Do start with self-respect. Aretha Franklin had it right, all people want is a little respect. It’ll be much easier for you to respect the people you’re leading, if you start by respecting yourself. Make time for fitness. Get untethered from your cellphone. Get outdoors more often. Go to church. The better you are to yourself, the better you’ll be for others.

Do define the leader you’d like to be, and the leader the people you’re leading deserve. Much about leadership involves having a clear vision of the future. Included in that vision should be a clear picture of your better future self. Knowing who you want to be will help you identify the changes you need to make to improve your leadership.

Don’t confuse dominance with leadership. Any two-bit dictator can out-dominate others, often by using fear. But that doesn’t mean he’s a leader. Fear may get people to do things while you’re watching them, but it will destroy their loyalty in the process. You’ll get better results, and build greater loyalty, by encouraging people instead of enfearing them.

As authors we get to pick our book launch date. What led you to select Martin Luther King Day and how does that choice relate to the content of the book?

Martin Luther King, Jr. is one of my courage heroes, and I write about him in my first book, Right Risk, Dr. King exemplified servant leadership, and the importance of doing what’s right instead of what’s convenient. He exemplifies the wonderful blend of confidence and humility described in the new book.

Dr. King summed up what’s most essential about leadership when he said, “Life’s most urgent and persistent question is, what are you doing for others?” As King suggests, bettering the lives of those you’re privileged to lead is the whole point of leadership.

There are obviously times when a LKITA can backfire? And, how can leaders avoid potential backfires?

Sure! Blunders and mess-ups are useful and you can learn powerful lessons from them. But please don’t make one if you’re my air traffic controller, my brain surgeon, or my accountant, okay?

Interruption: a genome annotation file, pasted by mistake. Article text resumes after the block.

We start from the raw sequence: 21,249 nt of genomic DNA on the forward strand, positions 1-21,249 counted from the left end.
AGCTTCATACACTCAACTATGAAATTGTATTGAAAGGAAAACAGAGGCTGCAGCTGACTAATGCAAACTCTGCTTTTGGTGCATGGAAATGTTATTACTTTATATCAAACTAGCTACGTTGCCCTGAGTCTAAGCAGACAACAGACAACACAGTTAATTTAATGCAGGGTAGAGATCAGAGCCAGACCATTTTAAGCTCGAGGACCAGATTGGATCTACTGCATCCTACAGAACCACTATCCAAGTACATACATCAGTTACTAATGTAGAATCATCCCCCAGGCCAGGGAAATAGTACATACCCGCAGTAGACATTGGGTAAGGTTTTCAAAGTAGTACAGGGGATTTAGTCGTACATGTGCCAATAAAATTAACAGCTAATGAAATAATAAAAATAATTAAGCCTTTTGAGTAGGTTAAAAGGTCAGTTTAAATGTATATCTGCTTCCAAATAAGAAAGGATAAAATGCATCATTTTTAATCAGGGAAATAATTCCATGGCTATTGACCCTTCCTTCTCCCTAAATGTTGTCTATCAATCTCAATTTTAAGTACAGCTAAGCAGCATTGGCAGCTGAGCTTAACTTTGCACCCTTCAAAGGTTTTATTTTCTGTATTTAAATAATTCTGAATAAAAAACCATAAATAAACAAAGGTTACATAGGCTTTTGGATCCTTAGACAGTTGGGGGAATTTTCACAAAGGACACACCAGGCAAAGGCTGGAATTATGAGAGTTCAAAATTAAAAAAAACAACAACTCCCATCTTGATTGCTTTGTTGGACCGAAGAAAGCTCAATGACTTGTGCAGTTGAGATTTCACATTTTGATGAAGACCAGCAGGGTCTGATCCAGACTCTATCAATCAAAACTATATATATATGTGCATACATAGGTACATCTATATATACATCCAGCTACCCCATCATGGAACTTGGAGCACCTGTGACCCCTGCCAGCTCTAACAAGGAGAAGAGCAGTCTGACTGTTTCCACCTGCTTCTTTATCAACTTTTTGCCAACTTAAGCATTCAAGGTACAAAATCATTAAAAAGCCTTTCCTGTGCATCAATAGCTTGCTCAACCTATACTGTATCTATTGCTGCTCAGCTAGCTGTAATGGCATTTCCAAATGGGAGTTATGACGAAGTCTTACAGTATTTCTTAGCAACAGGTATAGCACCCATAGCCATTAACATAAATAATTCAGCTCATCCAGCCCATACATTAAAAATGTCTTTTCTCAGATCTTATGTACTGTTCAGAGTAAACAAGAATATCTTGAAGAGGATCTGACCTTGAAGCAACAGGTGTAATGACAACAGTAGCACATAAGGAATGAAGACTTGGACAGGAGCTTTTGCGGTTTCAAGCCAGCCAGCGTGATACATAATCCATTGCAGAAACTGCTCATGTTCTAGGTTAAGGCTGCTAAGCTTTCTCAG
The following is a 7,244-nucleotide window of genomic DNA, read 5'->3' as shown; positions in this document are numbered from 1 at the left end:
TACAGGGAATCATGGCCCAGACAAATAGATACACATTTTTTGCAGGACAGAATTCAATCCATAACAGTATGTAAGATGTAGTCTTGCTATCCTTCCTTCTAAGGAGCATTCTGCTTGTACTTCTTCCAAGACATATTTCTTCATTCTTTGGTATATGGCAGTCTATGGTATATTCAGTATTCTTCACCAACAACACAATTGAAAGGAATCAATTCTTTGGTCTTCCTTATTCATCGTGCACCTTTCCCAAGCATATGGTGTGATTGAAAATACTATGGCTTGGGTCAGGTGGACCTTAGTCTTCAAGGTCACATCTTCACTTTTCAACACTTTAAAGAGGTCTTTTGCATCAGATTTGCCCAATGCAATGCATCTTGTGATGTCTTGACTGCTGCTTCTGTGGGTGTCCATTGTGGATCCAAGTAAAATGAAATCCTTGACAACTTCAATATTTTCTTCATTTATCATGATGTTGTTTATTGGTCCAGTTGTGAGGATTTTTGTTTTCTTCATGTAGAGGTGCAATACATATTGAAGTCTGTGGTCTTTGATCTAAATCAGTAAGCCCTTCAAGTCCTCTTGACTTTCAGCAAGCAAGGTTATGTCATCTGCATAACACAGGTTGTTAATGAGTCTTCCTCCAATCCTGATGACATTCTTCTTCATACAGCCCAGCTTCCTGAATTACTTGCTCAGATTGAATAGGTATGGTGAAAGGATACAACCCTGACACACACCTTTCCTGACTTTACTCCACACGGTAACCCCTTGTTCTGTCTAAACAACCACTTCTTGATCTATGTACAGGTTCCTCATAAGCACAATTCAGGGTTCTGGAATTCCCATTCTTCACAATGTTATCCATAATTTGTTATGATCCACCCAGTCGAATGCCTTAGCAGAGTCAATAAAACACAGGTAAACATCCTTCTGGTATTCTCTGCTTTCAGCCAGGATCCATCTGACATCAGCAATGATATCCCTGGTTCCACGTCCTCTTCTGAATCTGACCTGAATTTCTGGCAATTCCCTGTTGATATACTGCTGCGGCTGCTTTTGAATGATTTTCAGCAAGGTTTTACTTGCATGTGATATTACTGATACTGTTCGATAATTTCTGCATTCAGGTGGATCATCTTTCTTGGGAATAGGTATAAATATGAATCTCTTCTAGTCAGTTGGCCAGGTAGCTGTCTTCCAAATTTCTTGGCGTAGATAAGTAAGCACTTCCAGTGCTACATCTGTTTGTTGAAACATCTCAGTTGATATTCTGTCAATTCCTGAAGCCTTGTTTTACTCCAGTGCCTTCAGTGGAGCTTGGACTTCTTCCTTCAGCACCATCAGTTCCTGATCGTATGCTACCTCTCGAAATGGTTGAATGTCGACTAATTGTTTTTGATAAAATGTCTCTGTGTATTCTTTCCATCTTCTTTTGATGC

Avoiding backfires requires refusing to not convert your hardships and challenges into wisdom and better judgment. In other words, commit to learn from your mistakes. When the bad stuff happens–and it will happen–document the lessons. Make the changes you have to make so you don’t have to relive the mistake until you learn the lesson. And remember, if life gives you lemons, keep them, because, hey, free lemons!

Finally, what was your biggest personal learning gained from writing this great book?

Good question, Chip. This book taught me that I love my clients, and without them, I wouldn’t have a career.

It was only after I’d written the whole book that I realized the clients who influenced me the most over the last dozen years are three unionized construction companies I work with in Chicago. I’m a better leadership consultant because of my work with them. These are gritty people who do real work. They build highways, and water treatment plants, and runways, and stuff that matter. They have a very low tolerance for leadership “fru fru” – they want stuff that works. Even the title of the book was influenced by them. Believe me, “ass” is the tamest word I hear in most of their meetings!

Bill’s newest book has just become available wherever great books are sold. Even if you don’t think you snore (aka, I am a perfect leader), buy it for someone you know can learn from mistakes on their path to leadership greatness. Thanks, Bill, best of luck for a runaway best seller. The world of leadership will be enhanced by the kaleidoscope of your great jewels.

Thank, you, Chip. I’m looking forward to the launch of Kaleidoscope!  – Bill Treasurer